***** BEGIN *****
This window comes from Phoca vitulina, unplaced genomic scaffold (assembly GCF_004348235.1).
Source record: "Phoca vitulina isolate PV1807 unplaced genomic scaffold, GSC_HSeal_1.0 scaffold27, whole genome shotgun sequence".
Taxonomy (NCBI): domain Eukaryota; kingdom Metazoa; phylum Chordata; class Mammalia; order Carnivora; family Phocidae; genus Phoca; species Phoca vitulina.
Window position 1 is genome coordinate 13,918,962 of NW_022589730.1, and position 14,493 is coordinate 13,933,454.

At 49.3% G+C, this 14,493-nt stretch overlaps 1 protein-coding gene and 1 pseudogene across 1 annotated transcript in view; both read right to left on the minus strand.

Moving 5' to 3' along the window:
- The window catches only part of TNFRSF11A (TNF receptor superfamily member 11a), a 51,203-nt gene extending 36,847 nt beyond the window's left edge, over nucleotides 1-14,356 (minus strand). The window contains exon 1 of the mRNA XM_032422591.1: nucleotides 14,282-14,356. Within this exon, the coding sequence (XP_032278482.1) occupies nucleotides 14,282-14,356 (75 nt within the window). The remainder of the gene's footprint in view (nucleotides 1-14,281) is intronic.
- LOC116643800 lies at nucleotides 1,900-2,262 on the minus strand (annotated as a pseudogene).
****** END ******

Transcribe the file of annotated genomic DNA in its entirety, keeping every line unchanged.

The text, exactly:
This window comes from Phoca vitulina, unplaced genomic scaffold (assembly GCF_004348235.1).
Source record: "Phoca vitulina isolate PV1807 unplaced genomic scaffold, GSC_HSeal_1.0 scaffold27, whole genome shotgun sequence".
Taxonomy (NCBI): domain Eukaryota; kingdom Metazoa; phylum Chordata; class Mammalia; order Carnivora; family Phocidae; genus Phoca; species Phoca vitulina.
Window position 1 is genome coordinate 13,918,962 of NW_022589730.1, and position 14,493 is coordinate 13,933,454.

At 49.3% G+C, this 14,493-nt stretch overlaps 1 protein-coding gene and 1 pseudogene across 1 annotated transcript in view; both read right to left on the minus strand.

Moving 5' to 3' along the window:
- The window catches only part of TNFRSF11A (TNF receptor superfamily member 11a), a 51,203-nt gene extending 36,847 nt beyond the window's left edge, over nucleotides 1-14,356 (minus strand). The window contains exon 1 of the mRNA XM_032422591.1: nucleotides 14,282-14,356. Within this exon, the coding sequence (XP_032278482.1) occupies nucleotides 14,282-14,356 (75 nt within the window). The remainder of the gene's footprint in view (nucleotides 1-14,281) is intronic.
- LOC116643800 lies at nucleotides 1,900-2,262 on the minus strand (annotated as a pseudogene).